Explanation and Analysis:

One of Charlie's coworkers at the bakery, a woman named Fanny Birden, tells Charlie about the "danger" of his brain surgery. By gaining intelligence, Fanny suggests, Charlie is sacrificing his innocence and childlike goodness. Fanny makes this claim by citing the Biblical story of Adam and Eve, in which the first human beings lost their innocence and innate goodness by eating from the Tree of Knowledge.

We've already had ample evidence for the point Fanny is making. Charlie, newly intelligent, is indeed becoming a little arrogant, a little pompous, and a little dismissive of those who are intellectually inferior to him (i.e., almost everybody). Previously, Charlie was a cheerful, carefree man, blissfully unaware that his coworkers were making fun of him. By becoming intelligent, Charlie has 1) become a ruder, less "moral" person and 2) become more miserable, as he realizes that he has even fewer friends than he'd thought. There really does seem to be a tradeoff between intelligence and morality--and, even more to the point, between intelligence and happiness.

Ultimately, though, it's not clear if Keyes really agrees with Fanny. It's true that the newly intelligent Charlie is rude, arrogant, and even cruel. And yet Charlie also has the opportunity to be good and moral, in a way that was utterly beyond him before his surgery. A mentally disabled Charlie Gordon can't solve complex moral problems in a way that benefits everyone, or publish scientific articles that will save thousands of lives. One could say that Charlie's new intelligence (and, for that matter, Adam and Eve's newfound sinfulness) is a challenge: he can either be more sinful than he ever was before, or he can use his brain to climb to new heights of glory and goodness.

Progress Report 13 Quotes

"Take it easy, Charlie. The old man is on edge. This convention means a lot to him. His reputation is at stake."
"I didn't know you were so close to him," I taunted, recalling all the times Burt had complained about the professor's narrowness and pushing.
"I'm not close to him." He looked at me defiantly. "But he's put his whole life into this. He's no Freud or Jung or Pavlov or Watson, but he's doing something important and I respect his dedication—maybe even more cause he's just an ordinary man trying to do a great man's work, while the great men are all busy making bombs."

Related Characters: Charlie Gordon (speaker), Burt Seldon (speaker), Professor Harold Nemur
Page Number: 151
Explanation and Analysis:

In this section, Charlie and Professor Nemur have traveled to Chicago for a major medical conference. Nemur, the doctor who masterminded Charlie’s brain surgery, is looking forward to presenting on his new procedure. Charlie has come to resent Nemur for treating him as a pawn, rather than a human being—Charlie believes (and with good reason) that Nemur is just using him to gain acclaim in the scientific community. Charlie’s friend and mentor, Burt, defends Nemur by praising his drive and determination.

It’s interesting to note that Burt highlights the same qualities that first brought Charlie to Nemur’s attention. Just as Charlie has striven to be smarter and more successful, so too has Nemur—who's well aware of the fact that he’s not a genius—tried to become the best he can be. Furthermore, Burt’s comment that Nemur is doing good work while great men build bombs reminds us of an important distinction between intelligence and morality. Being smart is no guarantee of a happy, productive life—one could spend one’s life building machines of war. It’s only when one combines intelligence with a strong sense of right and wrong that it’s possible to be a “good” human being. Charlie, already a genius, will have to educate himself in ethics and morality to become good.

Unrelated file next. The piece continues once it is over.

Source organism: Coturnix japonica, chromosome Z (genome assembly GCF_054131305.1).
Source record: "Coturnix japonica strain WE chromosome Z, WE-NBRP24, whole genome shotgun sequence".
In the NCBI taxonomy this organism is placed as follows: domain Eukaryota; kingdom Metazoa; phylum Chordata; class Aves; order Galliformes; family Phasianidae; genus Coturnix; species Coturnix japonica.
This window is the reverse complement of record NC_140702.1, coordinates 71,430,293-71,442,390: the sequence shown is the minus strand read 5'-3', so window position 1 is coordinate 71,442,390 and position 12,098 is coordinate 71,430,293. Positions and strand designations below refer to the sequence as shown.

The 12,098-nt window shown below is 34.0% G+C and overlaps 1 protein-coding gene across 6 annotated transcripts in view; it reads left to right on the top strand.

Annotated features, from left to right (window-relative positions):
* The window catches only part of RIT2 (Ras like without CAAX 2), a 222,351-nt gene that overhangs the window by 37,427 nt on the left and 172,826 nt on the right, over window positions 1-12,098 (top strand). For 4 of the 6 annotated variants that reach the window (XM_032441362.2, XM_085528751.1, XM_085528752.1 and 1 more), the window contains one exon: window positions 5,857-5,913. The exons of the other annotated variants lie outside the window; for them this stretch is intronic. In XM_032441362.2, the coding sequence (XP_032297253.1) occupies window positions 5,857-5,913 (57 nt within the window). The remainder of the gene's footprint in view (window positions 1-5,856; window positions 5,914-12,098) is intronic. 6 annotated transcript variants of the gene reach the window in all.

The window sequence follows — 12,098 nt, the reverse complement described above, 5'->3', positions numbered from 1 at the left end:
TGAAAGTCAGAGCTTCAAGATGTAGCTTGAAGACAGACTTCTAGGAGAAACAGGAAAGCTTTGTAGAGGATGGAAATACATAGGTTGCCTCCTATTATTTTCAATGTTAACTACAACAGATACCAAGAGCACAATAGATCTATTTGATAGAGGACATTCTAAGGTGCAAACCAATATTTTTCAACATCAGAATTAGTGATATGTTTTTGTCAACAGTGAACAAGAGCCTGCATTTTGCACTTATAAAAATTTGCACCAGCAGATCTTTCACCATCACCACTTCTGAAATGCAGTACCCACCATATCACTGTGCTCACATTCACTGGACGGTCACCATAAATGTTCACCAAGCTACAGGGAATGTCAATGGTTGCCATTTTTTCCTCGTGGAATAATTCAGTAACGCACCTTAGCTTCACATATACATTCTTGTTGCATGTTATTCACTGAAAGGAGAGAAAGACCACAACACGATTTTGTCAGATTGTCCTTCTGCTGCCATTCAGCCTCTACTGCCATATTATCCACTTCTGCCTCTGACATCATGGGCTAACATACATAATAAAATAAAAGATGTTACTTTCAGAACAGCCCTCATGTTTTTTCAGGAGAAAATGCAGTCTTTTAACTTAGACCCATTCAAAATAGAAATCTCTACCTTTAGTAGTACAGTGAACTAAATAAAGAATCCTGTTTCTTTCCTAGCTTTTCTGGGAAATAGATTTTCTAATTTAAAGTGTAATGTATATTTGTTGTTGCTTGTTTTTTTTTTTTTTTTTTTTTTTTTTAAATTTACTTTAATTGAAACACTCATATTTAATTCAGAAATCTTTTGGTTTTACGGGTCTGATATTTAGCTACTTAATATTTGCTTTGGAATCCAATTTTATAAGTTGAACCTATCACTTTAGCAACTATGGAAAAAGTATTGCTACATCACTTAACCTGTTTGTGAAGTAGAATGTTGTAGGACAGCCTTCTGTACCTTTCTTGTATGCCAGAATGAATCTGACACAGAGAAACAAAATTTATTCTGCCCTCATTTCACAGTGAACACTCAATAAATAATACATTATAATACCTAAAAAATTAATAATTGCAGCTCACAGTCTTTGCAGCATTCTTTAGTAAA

Progress Report 16 Quotes

If I can find that out, and if it adds even one jot of information to whatever else has been discovered about mental retardation and the possibility of helping others like myself, I will be satisfied. Whatever happens to me, I will have lived a thousand normal lives by what I might add to others not yet born.

Related Characters: Charlie Gordon (speaker)
Page Number: 240
Explanation and Analysis:

Charlie becomes suspicious that his brain surgery will wear off over time--although he's become a genius, eventually he'll regress to mental disability once again. In the time he has left as a genius, Charlie decides to research his own surgical procedure. As he makes clear in the quotation, he wants to leave a lasting scientific legacy, which will go on to benefit thousands of patients around the world.

The fact that Charlie, blessed with intelligence, can conduct research that could help other human beings reminds us that--contrary to what Fanny Birden claimed--intelligence and morality aren't mutually exclusive. It's possible to be smart and good; indeed, a smart person is capable of some acts of goodness far beyond what a mentally disabled person could imagine. Of course, it's also true that the quote shows Charlie at his greediest and most ambitious: he wants to be remembered forever, and thinks that he can gain a kind of immorality by leaving a legacy behind.